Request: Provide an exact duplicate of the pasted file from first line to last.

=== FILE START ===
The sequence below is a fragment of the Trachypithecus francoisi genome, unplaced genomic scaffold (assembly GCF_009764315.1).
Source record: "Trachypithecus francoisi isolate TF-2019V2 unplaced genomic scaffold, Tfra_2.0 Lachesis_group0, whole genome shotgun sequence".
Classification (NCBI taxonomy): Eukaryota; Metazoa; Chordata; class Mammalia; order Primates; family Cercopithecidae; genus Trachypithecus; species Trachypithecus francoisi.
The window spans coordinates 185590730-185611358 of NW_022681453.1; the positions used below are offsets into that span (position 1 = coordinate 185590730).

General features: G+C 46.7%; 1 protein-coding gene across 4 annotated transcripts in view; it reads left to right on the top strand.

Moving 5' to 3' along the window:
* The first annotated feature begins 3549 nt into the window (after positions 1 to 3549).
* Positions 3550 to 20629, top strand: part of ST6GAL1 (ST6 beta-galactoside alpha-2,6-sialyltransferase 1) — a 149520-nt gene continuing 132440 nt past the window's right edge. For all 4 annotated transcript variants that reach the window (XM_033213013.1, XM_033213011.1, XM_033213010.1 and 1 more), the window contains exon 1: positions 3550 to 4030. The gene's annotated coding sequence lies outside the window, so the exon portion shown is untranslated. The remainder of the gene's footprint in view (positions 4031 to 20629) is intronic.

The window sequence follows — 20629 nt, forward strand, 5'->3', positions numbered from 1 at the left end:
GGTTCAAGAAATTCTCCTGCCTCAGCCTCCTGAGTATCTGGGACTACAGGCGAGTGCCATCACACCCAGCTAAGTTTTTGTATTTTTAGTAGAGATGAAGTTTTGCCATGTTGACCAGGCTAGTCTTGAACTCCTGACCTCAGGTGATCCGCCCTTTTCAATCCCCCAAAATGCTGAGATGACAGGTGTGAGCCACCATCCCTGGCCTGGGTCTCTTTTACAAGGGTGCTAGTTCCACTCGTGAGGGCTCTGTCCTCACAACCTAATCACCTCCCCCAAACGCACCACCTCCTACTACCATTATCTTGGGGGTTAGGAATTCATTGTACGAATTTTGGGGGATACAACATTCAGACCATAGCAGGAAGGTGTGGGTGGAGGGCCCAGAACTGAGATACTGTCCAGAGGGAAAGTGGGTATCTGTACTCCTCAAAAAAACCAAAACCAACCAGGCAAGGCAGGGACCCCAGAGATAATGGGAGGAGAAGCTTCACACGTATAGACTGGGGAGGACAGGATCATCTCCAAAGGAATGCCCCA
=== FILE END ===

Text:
The sequence below is a fragment of the Trachypithecus francoisi genome, unplaced genomic scaffold (assembly GCF_009764315.1).
Source record: "Trachypithecus francoisi isolate TF-2019V2 unplaced genomic scaffold, Tfra_2.0 Lachesis_group0, whole genome shotgun sequence".
Classification (NCBI taxonomy): Eukaryota; Metazoa; Chordata; class Mammalia; order Primates; family Cercopithecidae; genus Trachypithecus; species Trachypithecus francoisi.
The window spans coordinates 185590730-185611358 of NW_022681453.1; the positions used below are offsets into that span (position 1 = coordinate 185590730).

General features: G+C 46.7%; 1 protein-coding gene across 4 annotated transcripts in view; it reads left to right on the top strand.

Moving 5' to 3' along the window:
* The first annotated feature begins 3549 nt into the window (after positions 1 to 3549).
* Positions 3550 to 20629, top strand: part of ST6GAL1 (ST6 beta-galactoside alpha-2,6-sialyltransferase 1) — a 149520-nt gene continuing 132440 nt past the window's right edge. For all 4 annotated transcript variants that reach the window (XM_033213013.1, XM_033213011.1, XM_033213010.1 and 1 more), the window contains exon 1: positions 3550 to 4030. The gene's annotated coding sequence lies outside the window, so the exon portion shown is untranslated. The remainder of the gene's footprint in view (positions 4031 to 20629) is intronic.

The window sequence follows — 20629 nt, forward strand, 5'->3', positions numbered from 1 at the left end:
GGTTCAAGAAATTCTCCTGCCTCAGCCTCCTGAGTATCTGGGACTACAGGCGAGTGCCATCACACCCAGCTAAGTTTTTGTATTTTTAGTAGAGATGAAGTTTTGCCATGTTGACCAGGCTAGTCTTGAACTCCTGACCTCAGGTGATCCGCCCTTTTCAATCCCCCAAAATGCTGAGATGACAGGTGTGAGCCACCATCCCTGGCCTGGGTCTCTTTTACAAGGGTGCTAGTTCCACTCGTGAGGGCTCTGTCCTCACAACCTAATCACCTCCCCCAAACGCACCACCTCCTACTACCATTATCTTGGGGGTTAGGAATTCATTGTACGAATTTTGGGGGATACAACATTCAGACCATAGCAGGAAGGTGTGGGTGGAGGGCCCAGAACTGAGATACTGTCCAGAGGGAAAGTGGGTATCTGTACTCCTCAAAAAAACCAAAACCAACCAGGCAAGGCAGGGACCCCAGAGATAATGGGAGGAGAAGCTTCACACGTATAGACTGGGGAGGACAGGATCATCTCCAAAGGAATGCCCCA